I’ve spent my entire life being independent. My mom stopped checking my homework by fourth grade, I could make myself a makeshift dinner without any assistance, and I’m always on top of my to-do list. I don’t need anyone’s help doing anything, unless I am really struggling and timidly ask for it. But I like being independent, and that is the way I’ve always wanted it to be.
I don’t like relying on people or asking help from other people because it makes me feel like a failure or that I have failed myself or other people. I like to take on many challenges and fill up my schedule completely because there is no greater feeling for me than completing something by myself and reveling in the feelings of success and high self-esteem. I’m not one of those girls that needs support from others in the simple day-to-day tasks; I’m the strong, independent woman who will take charge of a crowd and lead them straight to victory. And if somebody doesn’t want to cooperate or do their share, I have no problem doing it by myself; because that’s the way I was raised: I can do anything and everything I set my mind to. Nobody else is going to make my dreams come true; I am.
Very recently, I have learned that it is okay to be able to seek support from others in times of inner turmoil or struggle. My desire for myself to operate on independence frequently clashes with my receiving help from others, and once again, the feelings of failure and disappointment cross my mind repeatedly. While juggling many activities, daily occurrences, and obligations, I began to feel like I was taking on more than I could handle. But my personality said, “No, you can’t give up. You will do it all, and you will do it all yourself. Imagine the finish line. Imagine your moment of glory. It’s all within reach. You just have to keep pushing to make it happen.”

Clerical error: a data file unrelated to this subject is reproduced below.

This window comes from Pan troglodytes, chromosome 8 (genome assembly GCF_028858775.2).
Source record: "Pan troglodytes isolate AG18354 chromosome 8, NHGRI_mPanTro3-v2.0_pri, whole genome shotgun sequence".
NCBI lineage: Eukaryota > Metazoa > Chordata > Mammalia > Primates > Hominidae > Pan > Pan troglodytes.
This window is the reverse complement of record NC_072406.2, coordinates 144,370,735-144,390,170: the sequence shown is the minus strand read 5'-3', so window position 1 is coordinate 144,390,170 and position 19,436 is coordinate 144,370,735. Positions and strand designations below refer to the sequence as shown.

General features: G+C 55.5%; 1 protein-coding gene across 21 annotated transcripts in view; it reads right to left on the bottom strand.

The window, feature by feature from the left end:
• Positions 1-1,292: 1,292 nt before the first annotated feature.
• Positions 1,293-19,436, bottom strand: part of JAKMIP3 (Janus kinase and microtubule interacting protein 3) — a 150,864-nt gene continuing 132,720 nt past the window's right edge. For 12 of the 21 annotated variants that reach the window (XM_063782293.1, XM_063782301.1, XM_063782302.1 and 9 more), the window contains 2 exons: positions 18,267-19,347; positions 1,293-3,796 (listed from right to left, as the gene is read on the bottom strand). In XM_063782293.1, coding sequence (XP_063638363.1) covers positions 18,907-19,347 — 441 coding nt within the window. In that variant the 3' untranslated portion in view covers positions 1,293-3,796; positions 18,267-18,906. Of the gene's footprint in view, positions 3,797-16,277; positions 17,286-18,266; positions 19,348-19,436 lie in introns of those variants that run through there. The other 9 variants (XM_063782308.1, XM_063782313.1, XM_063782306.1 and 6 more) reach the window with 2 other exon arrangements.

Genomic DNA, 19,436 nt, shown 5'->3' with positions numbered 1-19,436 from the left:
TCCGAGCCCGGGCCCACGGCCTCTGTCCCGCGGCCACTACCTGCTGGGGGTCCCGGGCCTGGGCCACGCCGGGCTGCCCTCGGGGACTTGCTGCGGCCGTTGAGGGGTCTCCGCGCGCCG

And so, I did. I did exactly what my inner self was telling me to do. I pushed to the point of bodily crisis. I vividly remember that my vision was getting blurry, and I couldn’t see out of my contacts. The next thing I realized was that I couldn’t hear. I couldn’t hear anything that was going on around me, and I started to panic. I told my brain to open my mouth to signal help, but my mouth wouldn’t open. That’s when it happened. I lost consciousness and blacked out in public in front of everyone. My true fears were realized; they saw my weakness, and I was shaking with failure.
The next thing I remember, I was brought out of the situation. People were flocking around me, voicing their well wishes and concern for my well-being. I was shocked then, and to this day, I am still shocked. I feel that my body failed me, and my brain is shaken at the fact that maybe I am not entirely invincible as I once thought.
With support from my family and friends, I was able to fully recover in mind and body. I no longer try to take on more than I can handle. Failure is inevitable in life, and we must welcome it to learn from it. I am slowly but surely learning that it’s okay to feel helpless; those feelings aren’t going to last forever.